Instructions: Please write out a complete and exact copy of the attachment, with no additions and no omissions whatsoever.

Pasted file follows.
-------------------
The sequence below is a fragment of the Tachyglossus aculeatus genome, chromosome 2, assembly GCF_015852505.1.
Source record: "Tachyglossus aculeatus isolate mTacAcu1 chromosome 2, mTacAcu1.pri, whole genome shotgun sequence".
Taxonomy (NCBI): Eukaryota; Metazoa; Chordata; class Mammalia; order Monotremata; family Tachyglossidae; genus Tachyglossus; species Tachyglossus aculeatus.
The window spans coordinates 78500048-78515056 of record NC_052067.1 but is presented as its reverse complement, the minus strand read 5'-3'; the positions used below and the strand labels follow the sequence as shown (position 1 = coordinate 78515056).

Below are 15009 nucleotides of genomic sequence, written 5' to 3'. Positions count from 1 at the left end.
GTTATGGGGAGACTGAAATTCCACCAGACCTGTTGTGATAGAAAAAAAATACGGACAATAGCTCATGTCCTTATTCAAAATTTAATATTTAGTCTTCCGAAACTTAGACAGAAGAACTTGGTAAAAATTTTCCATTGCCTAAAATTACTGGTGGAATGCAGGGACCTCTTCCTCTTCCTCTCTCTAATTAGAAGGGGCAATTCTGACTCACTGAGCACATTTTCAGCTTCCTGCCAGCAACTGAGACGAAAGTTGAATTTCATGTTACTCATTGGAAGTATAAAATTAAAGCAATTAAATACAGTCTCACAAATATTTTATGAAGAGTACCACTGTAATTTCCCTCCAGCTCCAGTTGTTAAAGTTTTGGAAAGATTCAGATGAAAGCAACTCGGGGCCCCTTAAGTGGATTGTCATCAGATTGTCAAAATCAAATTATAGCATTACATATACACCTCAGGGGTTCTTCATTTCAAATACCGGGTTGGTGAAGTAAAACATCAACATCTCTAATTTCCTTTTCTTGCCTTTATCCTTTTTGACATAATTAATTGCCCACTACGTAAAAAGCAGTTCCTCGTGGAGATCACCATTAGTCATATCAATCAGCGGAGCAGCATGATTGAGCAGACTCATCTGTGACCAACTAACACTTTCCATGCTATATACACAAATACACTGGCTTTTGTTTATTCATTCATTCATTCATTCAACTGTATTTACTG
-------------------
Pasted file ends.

The sequence below is a fragment of the Tachyglossus aculeatus genome, chromosome 2, assembly GCF_015852505.1.
Source record: "Tachyglossus aculeatus isolate mTacAcu1 chromosome 2, mTacAcu1.pri, whole genome shotgun sequence".
Taxonomy (NCBI): Eukaryota; Metazoa; Chordata; class Mammalia; order Monotremata; family Tachyglossidae; genus Tachyglossus; species Tachyglossus aculeatus.
The window spans coordinates 78500048-78515056 of record NC_052067.1 but is presented as its reverse complement, the minus strand read 5'-3'; the positions used below and the strand labels follow the sequence as shown (position 1 = coordinate 78515056).

Below are 15009 nucleotides of genomic sequence, written 5' to 3'. Positions count from 1 at the left end.
GTTATGGGGAGACTGAAATTCCACCAGACCTGTTGTGATAGAAAAAAAATACGGACAATAGCTCATGTCCTTATTCAAAATTTAATATTTAGTCTTCCGAAACTTAGACAGAAGAACTTGGTAAAAATTTTCCATTGCCTAAAATTACTGGTGGAATGCAGGGACCTCTTCCTCTTCCTCTCTCTAATTAGAAGGGGCAATTCTGACTCACTGAGCACATTTTCAGCTTCCTGCCAGCAACTGAGACGAAAGTTGAATTTCATGTTACTCATTGGAAGTATAAAATTAAAGCAATTAAATACAGTCTCACAAATATTTTATGAAGAGTACCACTGTAATTTCCCTCCAGCTCCAGTTGTTAAAGTTTTGGAAAGATTCAGATGAAAGCAACTCGGGGCCCCTTAAGTGGATTGTCATCAGATTGTCAAAATCAAATTATAGCATTACATATACACCTCAGGGGTTCTTCATTTCAAATACCGGGTTGGTGAAGTAAAACATCAACATCTCTAATTTCCTTTTCTTGCCTTTATCCTTTTTGACATAATTAATTGCCCACTACGTAAAAAGCAGTTCCTCGTGGAGATCACCATTAGTCATATCAATCAGCGGAGCAGCATGATTGAGCAGACTCATCTGTGACCAACTAACACTTTCCATGCTATATACACAAATACACTGGCTTTTGTTTATTCATTCATTCATTCATTCAACTGTATTTACTG